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Governor Fletcher Unveils connectkentucky Progress Report
Press Release Date:  January 08, 2004
Contact:  Susan Dennis, Center for Information Technology Enterprise, Inc.
(270) 781-4320, or Jeanne Lausche, Office of the Governor, (502) 564-2611

Office of the Governor

January 8, 2004

Governor Fletcher Unveils connectkentucky Progress Report

connectkentucky Calls Information Technology Imperative Vital to Economic Recovery



(Frankfort, KY.) Governor Fletcher announced today the progress made on the connectkentucky initiative amid representatives from the public-private partnership and the legislature in the Capitol Rotunda. The indicators for business and local government are encouraging; but the lack of availability and the relative high cost of high-speed Internet access in the rural areas of the Commonwealth have the potential to create a long-term economic disparity.


“This research, action plan, and progress report is critical to Kentucky’s ability to excel in the New Economy and I applaud the work of the connectkentucky Steering Committee and their outstanding Co-Chairmen John Hall and Bill Brundage for identifying the gaps,” said Governor Fletcher.  “As we look for ways to facilitate economic growth, it is clear that technology adoption will play a vital role in the transformation of the Commonwealth. Expanding broadband statewide is critical for Kentucky.  It is especially important to include rural areas in broadband connection.  The Information Superhighway is as important as interstate highways in the new economy."


“Companies without best-in-class information technology are not competitive in today’s economy,” according to John Hall, retired Chairman and CEO of Ashland Inc. “We are

encouraged that the report released today shows that use of computer technology by

businesses rose 10 percentage points from 2002 to 2003. Broadband deployment and access to new internet content and opportunities will provide many prospects for business and consumers.”


The connectkentucky Report 2003, Kentucky’s Information Technology Imperative, highlights the economic and cultural transformation that is taking place within Kentucky and across the globe. Some 2 million Kentuckians are using the internet regularly, and spent an estimated $894 million shopping online in 2002. The presence of company Web sites and e-mail use rose significantly.


Overall nearly four out of five Kentucky businesses or organizations use computers for business tasks or purposes.  Presently, State government has more than 140 online services. Based on recent studies,* it is estimated that full-scale broadband deployment could potentially create 14,000 jobs and add more than $5 Billion to the Gross State Product (GSP) in Kentucky. The studies cite broadband deployment as the next step to creating a new networked economy.









According to the connectkentucky report just released, the majority of all Kentucky adults (63%) surveyed feel online or electronic access to government information and services should be a high priority.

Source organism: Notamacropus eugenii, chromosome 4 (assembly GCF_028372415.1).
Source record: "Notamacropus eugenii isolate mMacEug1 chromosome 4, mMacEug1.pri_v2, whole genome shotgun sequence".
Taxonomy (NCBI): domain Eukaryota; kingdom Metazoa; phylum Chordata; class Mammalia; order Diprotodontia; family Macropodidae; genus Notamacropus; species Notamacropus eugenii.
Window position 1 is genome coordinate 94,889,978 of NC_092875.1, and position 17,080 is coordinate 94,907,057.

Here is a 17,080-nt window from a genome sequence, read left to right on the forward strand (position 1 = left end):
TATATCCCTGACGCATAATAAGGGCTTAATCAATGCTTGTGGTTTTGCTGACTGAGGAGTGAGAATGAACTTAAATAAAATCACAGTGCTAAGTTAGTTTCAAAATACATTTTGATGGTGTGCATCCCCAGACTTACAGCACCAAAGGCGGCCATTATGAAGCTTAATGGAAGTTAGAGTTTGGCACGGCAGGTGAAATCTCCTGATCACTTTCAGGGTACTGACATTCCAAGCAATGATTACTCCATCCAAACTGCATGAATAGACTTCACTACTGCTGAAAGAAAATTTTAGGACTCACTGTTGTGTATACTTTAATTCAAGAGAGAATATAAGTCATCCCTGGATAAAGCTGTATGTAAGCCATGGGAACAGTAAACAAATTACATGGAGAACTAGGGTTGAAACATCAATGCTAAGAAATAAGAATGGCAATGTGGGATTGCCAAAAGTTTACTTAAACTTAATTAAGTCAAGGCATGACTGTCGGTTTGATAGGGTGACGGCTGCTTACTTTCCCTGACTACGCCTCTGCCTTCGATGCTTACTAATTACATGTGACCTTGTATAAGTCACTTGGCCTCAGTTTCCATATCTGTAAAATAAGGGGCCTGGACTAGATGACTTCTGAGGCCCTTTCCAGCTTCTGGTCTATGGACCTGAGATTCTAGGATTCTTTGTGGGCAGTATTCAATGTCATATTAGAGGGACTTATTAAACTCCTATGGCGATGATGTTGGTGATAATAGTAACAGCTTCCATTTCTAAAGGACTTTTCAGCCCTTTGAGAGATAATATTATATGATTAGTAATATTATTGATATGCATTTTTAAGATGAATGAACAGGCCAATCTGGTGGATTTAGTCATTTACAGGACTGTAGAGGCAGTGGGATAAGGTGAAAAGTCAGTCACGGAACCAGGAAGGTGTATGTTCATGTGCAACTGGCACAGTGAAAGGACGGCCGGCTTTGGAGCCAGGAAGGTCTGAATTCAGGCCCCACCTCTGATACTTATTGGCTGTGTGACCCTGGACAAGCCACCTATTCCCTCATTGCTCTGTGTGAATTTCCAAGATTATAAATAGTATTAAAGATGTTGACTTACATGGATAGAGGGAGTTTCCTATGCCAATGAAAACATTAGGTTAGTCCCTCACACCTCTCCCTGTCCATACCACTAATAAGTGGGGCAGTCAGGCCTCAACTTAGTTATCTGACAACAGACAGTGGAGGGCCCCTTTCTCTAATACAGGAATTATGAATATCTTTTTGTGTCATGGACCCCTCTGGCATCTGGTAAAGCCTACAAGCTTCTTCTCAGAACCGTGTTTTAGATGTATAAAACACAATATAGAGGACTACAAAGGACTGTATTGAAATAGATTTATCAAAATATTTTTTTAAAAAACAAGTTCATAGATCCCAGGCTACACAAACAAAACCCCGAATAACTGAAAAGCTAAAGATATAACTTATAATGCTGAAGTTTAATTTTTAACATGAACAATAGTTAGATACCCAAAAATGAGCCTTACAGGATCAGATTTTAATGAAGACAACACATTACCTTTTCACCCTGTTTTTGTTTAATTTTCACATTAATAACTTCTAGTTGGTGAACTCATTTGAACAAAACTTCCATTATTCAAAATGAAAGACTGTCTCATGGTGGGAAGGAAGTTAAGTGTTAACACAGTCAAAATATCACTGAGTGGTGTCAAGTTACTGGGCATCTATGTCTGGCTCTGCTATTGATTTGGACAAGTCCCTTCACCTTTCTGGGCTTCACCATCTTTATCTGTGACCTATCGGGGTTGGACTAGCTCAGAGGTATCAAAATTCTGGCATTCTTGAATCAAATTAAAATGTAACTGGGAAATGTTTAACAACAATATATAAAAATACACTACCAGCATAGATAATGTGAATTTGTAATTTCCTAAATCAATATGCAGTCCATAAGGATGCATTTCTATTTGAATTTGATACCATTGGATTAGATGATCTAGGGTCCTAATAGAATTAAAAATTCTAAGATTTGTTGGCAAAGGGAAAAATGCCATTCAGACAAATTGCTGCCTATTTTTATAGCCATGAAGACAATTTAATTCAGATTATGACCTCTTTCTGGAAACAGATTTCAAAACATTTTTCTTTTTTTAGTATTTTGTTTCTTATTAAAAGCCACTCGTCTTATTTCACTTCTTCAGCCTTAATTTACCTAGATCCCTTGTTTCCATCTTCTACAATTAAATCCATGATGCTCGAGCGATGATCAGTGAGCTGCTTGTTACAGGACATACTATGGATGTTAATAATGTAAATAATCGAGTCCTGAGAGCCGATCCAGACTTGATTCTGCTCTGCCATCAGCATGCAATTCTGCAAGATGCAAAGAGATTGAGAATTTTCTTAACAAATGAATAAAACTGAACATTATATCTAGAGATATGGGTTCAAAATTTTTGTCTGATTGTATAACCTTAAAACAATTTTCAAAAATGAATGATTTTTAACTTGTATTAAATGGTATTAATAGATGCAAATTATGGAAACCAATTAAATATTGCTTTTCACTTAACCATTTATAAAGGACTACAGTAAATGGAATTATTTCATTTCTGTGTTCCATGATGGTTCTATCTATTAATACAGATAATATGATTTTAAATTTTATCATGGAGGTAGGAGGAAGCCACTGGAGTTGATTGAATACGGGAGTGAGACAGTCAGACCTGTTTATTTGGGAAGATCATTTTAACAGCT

“I am very encouraged that rural communities and their citizens are beginning to understand that it is a well-grounded information technology strategy that will create jobs in their communities for the future,” said Dr. Linda Johnson, President & CEO at CITE (the Center for Information Technology Enterprise, Inc.) A willingness to address these issues and embrace broadband deployment by eliminating regulatory barriers will certainly help build the next-generation network and translate into job-growth for Kentuckians.”


Highlighted in the report are cities such as Campbellsville, where a wireless network was installed, to ensure that both existing and new businesses have the Internet connectivity needed to compete in the global market.


 “We know that information technology is revolutionizing what we learn and how we learn it, where and how we work, and how we create prosperity.” said Dr. Bill Brundage, Commissioner of the Office for the New Economy.   “Our aim to create dynamic companies and job opportunities throughout the Commonwealth is directly linked to information technologies and ideas that support an entrepreneurial climate.   The availability and affordability of the network infrastructure statewide plays a key role.”


In an effort to profile innovative technology use in each of Kentucky’s 120 counties, the connectkentucky partnership recently funded an initiative called KY 120,. The intent of KY 120 is to raise public awareness of the opportunities provided through technology by recognizing that best practices can be studied and emulated. These examples can be found at

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connectkentucky is a public-private partnership between Kentucky’s Office for the New Economy, private industry, Kentucky's universities and  CITE (the Center for Information Technology Enterprise, Inc.). connectkentucky’s industry partners currently include: Alltel (NYSE: AT), Bank One (NYSE: ONE), Belcan, Bellsouth (NYSE: BLS), Cincinnati Bell (NYSE: CBB), CSX (NYSE: CSX), Humana (NYSE: HUM), Insight Communications (NASDAQ: ICCI), Leapfrog, Nortel Networks (NYSE: NT), Qwest (NYSE: Q), Toyota (NYSE: TM), USEC (NYSE: USU), and Yum! Brands (NYSE: YUM).


CITE, the program leader of connectkentucky, is a contract research and consulting enterprise that provides information technology strategy and policy planning to business, government, and educational institutions around the globe. For more information, go to or call John Higgins at 270-781-4320 ext. 23.


*TeleNomic Research, February 25, 2002 and Criterion Economics LLC, September 23, 2003 are available at


Last updated: Monday, December 13, 2004